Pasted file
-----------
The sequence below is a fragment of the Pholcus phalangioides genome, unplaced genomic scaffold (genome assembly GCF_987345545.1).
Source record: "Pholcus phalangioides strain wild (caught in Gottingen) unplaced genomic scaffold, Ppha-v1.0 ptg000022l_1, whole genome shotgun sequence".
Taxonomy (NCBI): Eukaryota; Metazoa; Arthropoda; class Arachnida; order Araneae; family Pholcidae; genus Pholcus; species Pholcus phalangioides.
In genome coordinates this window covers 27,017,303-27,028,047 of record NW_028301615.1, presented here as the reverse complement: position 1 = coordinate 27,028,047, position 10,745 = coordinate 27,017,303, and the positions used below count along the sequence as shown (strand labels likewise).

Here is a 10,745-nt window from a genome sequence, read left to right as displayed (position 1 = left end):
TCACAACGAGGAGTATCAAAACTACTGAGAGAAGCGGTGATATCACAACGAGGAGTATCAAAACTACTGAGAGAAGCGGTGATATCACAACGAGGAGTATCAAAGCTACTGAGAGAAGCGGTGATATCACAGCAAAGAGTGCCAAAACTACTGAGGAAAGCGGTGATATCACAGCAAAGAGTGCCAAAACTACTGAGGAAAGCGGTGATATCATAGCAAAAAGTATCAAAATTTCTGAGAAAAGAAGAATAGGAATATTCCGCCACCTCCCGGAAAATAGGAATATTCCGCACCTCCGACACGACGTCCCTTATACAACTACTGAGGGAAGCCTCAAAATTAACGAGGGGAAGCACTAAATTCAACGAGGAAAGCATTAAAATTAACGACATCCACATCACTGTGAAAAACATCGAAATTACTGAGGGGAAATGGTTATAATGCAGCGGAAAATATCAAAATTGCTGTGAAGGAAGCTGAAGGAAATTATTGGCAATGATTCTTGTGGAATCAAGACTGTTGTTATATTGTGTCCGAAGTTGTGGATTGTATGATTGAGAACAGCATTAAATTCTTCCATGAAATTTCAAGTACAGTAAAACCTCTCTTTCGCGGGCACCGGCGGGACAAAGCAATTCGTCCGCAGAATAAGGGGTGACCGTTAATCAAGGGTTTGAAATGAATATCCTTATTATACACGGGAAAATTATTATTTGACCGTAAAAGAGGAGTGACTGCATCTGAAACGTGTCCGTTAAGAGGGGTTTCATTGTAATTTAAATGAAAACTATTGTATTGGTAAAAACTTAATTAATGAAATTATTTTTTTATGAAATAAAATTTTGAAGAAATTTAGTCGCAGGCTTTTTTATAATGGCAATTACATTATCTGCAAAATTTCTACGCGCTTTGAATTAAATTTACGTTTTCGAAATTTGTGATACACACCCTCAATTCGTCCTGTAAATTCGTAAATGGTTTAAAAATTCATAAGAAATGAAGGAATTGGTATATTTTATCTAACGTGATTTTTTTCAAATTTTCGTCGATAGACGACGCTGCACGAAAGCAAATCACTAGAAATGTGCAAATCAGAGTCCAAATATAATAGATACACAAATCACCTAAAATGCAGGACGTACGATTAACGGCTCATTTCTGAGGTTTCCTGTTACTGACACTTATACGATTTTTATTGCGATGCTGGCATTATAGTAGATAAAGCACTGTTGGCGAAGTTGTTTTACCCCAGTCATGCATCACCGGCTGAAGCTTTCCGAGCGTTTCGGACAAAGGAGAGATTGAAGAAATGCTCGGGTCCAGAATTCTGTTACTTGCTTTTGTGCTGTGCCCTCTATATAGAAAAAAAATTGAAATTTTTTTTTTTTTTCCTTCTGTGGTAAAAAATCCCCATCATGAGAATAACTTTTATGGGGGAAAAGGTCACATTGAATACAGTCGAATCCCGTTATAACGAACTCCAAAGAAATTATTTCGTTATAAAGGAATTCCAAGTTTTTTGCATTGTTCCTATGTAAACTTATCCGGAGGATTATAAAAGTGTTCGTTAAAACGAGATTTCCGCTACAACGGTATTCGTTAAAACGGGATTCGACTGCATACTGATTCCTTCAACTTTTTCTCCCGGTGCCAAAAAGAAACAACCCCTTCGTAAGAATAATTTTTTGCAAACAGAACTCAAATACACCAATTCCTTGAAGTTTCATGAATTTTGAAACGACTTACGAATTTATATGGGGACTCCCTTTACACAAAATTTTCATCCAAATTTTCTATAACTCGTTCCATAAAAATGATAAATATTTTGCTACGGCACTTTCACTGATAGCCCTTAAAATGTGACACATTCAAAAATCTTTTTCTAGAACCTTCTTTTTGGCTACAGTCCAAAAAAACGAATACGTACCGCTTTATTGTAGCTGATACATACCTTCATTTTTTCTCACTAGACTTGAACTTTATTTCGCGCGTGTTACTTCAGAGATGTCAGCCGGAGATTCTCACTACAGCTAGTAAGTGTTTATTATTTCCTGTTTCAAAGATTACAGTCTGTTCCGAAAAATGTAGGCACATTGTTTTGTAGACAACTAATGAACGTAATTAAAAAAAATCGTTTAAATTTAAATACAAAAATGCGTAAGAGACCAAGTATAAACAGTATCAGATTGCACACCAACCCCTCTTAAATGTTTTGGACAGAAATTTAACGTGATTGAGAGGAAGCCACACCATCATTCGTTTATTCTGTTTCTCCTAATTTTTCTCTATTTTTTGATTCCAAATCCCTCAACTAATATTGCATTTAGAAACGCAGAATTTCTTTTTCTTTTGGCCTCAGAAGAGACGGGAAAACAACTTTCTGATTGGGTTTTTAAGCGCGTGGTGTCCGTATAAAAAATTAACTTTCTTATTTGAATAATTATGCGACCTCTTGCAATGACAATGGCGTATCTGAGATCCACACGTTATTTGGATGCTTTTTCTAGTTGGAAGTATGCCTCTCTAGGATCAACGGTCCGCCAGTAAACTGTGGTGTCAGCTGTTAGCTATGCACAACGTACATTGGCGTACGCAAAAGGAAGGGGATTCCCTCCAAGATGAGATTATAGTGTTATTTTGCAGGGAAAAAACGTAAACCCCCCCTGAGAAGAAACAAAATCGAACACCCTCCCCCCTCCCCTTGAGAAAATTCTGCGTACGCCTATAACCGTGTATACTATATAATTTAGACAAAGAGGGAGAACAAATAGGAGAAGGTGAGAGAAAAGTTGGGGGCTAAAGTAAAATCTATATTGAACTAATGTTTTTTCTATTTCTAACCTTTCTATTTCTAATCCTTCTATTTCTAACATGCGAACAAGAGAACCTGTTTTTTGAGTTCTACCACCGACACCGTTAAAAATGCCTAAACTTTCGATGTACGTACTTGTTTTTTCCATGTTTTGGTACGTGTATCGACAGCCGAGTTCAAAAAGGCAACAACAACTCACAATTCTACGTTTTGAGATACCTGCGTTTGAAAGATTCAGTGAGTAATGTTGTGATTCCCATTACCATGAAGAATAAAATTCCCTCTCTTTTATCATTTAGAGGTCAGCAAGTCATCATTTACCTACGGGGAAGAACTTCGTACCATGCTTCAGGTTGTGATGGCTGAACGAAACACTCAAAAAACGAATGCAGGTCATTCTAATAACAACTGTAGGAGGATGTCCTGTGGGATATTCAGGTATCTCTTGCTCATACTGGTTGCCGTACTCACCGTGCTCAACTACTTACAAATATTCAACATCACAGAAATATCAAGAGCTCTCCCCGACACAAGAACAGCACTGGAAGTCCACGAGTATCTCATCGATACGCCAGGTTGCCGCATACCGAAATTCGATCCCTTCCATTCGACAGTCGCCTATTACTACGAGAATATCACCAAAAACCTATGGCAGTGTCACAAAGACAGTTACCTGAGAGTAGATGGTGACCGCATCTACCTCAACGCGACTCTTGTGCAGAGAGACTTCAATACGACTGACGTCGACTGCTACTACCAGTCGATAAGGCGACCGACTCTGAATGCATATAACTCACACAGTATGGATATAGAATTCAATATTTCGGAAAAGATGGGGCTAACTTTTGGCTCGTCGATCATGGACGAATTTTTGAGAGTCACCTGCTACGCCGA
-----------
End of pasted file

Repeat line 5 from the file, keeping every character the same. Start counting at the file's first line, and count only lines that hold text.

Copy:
Here is a 10,745-nt window from a genome sequence, read left to right as displayed (position 1 = left end):